Work-Integrated Learning a win for Massey grads


From left: iSport administrator Jaime-Lee Rogers, Postgraduate Work-Integrated Learning student Sophie Rider, former All Black Dan Carter, iSport national manager Ness Rogers and iSport ambassador and Olympic rower Toby Cunliffe-Steel.



Professor Andy Martin from the School of Sport, Exercise and
Nutrition.

Work-Integrated Learning (WIL) opportunities in the sport industry continue to lead to employability for graduates from Massey University’s School of Sport, Exercise and Nutrition. Recent examples are in the multi-disciplinary area of sport development, which plays an increasingly important role in the initiation, support and promotion of sport and physical activity at the volunteer, club, regional and national organisational levels, from grassroots to the elite level.

Professor Andy Martin, who received a National Tertiary Teaching Award this year for sustained excellence in supervising WIL students over the past 25 years, says there are now an extensive number of Massey graduates employed in sport development roles in the industry, which provides a significant network and community of practice.

“These graduates often mentor and support WIL students, which ensures clarification of expectations and standards, real and authentic work experiences, and leadership and team responsibilities.”

Bachelor of Sport and Exercise WIL student Melissa Hansen undertook a placement with Wairarapa Cricket earlier this year and has since taken up the role of women's development officer.

“The practicum has given me great insight into the work that goes into organising and running a non-profit organisation. I was able to develop a good reputation and relationship with a wide range of stakeholders,” she says.

Final year undergraduate student Alysa Darby has been working with Central Football in a range of sport development roles including futsal coaching in schools, coordinating tournaments, and delivery of holiday programmes. She has just been appointed as the community engagement assistant for the Wellington Phoenix Football Club.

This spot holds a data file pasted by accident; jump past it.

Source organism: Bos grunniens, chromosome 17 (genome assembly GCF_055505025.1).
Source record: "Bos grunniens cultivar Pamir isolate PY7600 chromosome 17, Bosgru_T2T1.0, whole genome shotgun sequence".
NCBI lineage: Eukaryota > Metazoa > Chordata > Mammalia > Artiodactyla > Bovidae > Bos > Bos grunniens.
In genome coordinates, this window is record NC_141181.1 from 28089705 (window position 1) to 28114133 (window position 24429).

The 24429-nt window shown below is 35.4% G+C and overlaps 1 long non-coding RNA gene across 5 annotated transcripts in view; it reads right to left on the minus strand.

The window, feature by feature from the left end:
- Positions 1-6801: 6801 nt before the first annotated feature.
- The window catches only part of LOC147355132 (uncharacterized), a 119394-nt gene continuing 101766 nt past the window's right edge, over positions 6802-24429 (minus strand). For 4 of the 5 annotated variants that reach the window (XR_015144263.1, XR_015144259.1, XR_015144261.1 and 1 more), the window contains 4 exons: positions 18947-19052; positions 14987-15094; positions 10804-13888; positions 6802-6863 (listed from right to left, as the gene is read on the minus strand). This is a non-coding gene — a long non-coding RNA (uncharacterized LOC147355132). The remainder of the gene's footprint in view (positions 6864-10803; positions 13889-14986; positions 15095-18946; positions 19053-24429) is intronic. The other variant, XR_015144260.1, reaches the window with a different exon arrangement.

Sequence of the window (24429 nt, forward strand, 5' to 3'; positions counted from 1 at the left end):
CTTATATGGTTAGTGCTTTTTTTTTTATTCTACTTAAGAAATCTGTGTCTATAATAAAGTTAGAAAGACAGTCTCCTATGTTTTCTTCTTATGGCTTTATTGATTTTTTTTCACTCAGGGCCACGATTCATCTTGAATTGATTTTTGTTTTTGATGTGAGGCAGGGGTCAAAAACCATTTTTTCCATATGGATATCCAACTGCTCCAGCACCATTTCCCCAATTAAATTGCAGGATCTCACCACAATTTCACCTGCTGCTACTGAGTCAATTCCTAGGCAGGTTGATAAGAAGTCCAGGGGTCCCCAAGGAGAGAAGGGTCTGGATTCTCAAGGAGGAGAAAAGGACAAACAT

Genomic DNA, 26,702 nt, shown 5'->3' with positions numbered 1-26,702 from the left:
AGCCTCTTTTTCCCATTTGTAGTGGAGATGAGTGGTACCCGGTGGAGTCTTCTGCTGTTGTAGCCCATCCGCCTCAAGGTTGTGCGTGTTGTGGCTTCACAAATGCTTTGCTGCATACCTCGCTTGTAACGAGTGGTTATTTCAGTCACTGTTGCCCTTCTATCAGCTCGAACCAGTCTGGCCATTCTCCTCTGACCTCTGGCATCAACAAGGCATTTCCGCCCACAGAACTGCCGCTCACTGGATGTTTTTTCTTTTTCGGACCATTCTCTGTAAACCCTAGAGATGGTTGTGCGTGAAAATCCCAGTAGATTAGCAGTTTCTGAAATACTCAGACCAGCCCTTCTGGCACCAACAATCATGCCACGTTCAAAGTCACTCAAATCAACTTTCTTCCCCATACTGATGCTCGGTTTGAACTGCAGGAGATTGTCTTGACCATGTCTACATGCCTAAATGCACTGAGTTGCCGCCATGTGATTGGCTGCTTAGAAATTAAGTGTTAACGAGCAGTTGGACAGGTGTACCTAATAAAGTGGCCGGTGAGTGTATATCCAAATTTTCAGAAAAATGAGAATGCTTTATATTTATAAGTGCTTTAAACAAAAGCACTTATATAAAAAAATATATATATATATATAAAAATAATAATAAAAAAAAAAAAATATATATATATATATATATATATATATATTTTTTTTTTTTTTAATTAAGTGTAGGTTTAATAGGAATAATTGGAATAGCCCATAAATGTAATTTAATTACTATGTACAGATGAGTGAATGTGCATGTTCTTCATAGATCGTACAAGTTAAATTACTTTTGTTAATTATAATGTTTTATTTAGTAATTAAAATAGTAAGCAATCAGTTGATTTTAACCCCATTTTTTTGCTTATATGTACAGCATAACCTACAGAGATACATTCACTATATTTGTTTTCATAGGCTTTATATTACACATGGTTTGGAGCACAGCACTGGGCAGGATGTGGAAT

“The practicum definitely gave me the confidence and experience to get the job. It was very beneficial. I gained confidence through each of my roles and responsibilities and developed leadership skills through coaching and organising events.”

Postgraduate WIL student Sophie Rider has been working with iSPORT in Auckland and will start as North Harbour’s hockey development officer next month.

“The practicum built my self-confidence around leadership, backing my opinions and decisions, and how to self-manage my time and prioritise tasks. It gave me understanding of the requirements for planning and running a major event and networking opportunities for employment after university,” she says.

Graduate Bridget Marston recently started in Wellington Cricket’s female development role, and current student Amy Johnson is working with Manawatu Cricket, as its women’s community coordinator. Both gained extensive work experiences whilst volunteering with Manawatu Rugby during the Turbos season, as part of their study.

Professor Martin, who supervises the various sport event, programming, promotion and coaching students undertaking the placements, presented findings from a decade of WIL sport student feedback on their learning outcomes and overall experiences at the World WIL conference in Stuttgart earlier this year, and also presented at the Australian Cooperative Education Network conference in Brisbane.

His research, in collaboration with Malcolm Rees, manager of the Student Survey and Evaluation Unit, and funded by Ako Aotearoa, has highlighted the added value of these programs in enhancing graduate attributes and employability.

“Resources developed focus on supporting students and supervisors to develop a greater depth and breadth of learning through the reflective journey of the WIL experience to enhance their employability,” Professor Martin says.

School of Sport, Exercise and Nutrition head of school Associate Professor Andy Foskett says, “The Sport Development majorwithin the revised Bachelor of Sport and Exercise degree programme will prepare students for work in the varied and growing area of sport development by providing both knowledge and practical experience in topics such as sport organisational structure and function; event and facility management; and sport coaching; along with sociological, performance and business issues linked to sport.”

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